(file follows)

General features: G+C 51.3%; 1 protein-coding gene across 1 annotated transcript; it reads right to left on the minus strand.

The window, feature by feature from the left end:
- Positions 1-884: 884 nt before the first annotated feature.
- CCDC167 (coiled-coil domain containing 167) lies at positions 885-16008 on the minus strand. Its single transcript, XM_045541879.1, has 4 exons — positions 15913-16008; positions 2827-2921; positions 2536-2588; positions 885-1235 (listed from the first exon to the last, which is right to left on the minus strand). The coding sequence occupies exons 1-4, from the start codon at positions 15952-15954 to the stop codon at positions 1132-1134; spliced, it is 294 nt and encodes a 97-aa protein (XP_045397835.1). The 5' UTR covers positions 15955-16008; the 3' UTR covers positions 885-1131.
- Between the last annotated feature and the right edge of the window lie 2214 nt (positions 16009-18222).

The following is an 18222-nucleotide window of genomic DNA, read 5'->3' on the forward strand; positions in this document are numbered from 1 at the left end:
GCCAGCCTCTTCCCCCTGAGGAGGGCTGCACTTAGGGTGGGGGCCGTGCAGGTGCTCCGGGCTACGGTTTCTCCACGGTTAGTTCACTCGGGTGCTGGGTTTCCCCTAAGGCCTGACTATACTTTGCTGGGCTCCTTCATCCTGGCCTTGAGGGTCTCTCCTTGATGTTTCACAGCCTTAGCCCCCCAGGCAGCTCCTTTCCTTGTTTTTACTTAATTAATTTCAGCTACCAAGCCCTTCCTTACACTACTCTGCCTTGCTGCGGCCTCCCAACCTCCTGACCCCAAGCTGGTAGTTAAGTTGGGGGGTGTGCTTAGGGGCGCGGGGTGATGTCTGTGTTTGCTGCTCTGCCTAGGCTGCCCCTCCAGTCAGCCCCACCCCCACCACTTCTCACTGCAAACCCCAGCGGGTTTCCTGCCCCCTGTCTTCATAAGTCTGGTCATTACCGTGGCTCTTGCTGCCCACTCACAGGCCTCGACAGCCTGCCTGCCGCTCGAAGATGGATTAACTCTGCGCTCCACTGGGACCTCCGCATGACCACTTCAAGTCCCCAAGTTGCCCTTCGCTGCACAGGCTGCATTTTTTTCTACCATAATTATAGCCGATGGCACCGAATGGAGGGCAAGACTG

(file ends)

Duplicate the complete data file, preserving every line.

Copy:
General features: G+C 51.3%; 1 protein-coding gene across 1 annotated transcript; it reads right to left on the minus strand.

The window, feature by feature from the left end:
- Positions 1-884: 884 nt before the first annotated feature.
- CCDC167 (coiled-coil domain containing 167) lies at positions 885-16008 on the minus strand. Its single transcript, XM_045541879.1, has 4 exons — positions 15913-16008; positions 2827-2921; positions 2536-2588; positions 885-1235 (listed from the first exon to the last, which is right to left on the minus strand). The coding sequence occupies exons 1-4, from the start codon at positions 15952-15954 to the stop codon at positions 1132-1134; spliced, it is 294 nt and encodes a 97-aa protein (XP_045397835.1). The 5' UTR covers positions 15955-16008; the 3' UTR covers positions 885-1131.
- Between the last annotated feature and the right edge of the window lie 2214 nt (positions 16009-18222).

The following is an 18222-nucleotide window of genomic DNA, read 5'->3' on the forward strand; positions in this document are numbered from 1 at the left end:
GCCAGCCTCTTCCCCCTGAGGAGGGCTGCACTTAGGGTGGGGGCCGTGCAGGTGCTCCGGGCTACGGTTTCTCCACGGTTAGTTCACTCGGGTGCTGGGTTTCCCCTAAGGCCTGACTATACTTTGCTGGGCTCCTTCATCCTGGCCTTGAGGGTCTCTCCTTGATGTTTCACAGCCTTAGCCCCCCAGGCAGCTCCTTTCCTTGTTTTTACTTAATTAATTTCAGCTACCAAGCCCTTCCTTACACTACTCTGCCTTGCTGCGGCCTCCCAACCTCCTGACCCCAAGCTGGTAGTTAAGTTGGGGGGTGTGCTTAGGGGCGCGGGGTGATGTCTGTGTTTGCTGCTCTGCCTAGGCTGCCCCTCCAGTCAGCCCCACCCCCACCACTTCTCACTGCAAACCCCAGCGGGTTTCCTGCCCCCTGTCTTCATAAGTCTGGTCATTACCGTGGCTCTTGCTGCCCACTCACAGGCCTCGACAGCCTGCCTGCCGCTCGAAGATGGATTAACTCTGCGCTCCACTGGGACCTCCGCATGACCACTTCAAGTCCCCAAGTTGCCCTTCGCTGCACAGGCTGCATTTTTTTCTACCATAATTATAGCCGATGGCACCGAATGGAGGGCAAGACTG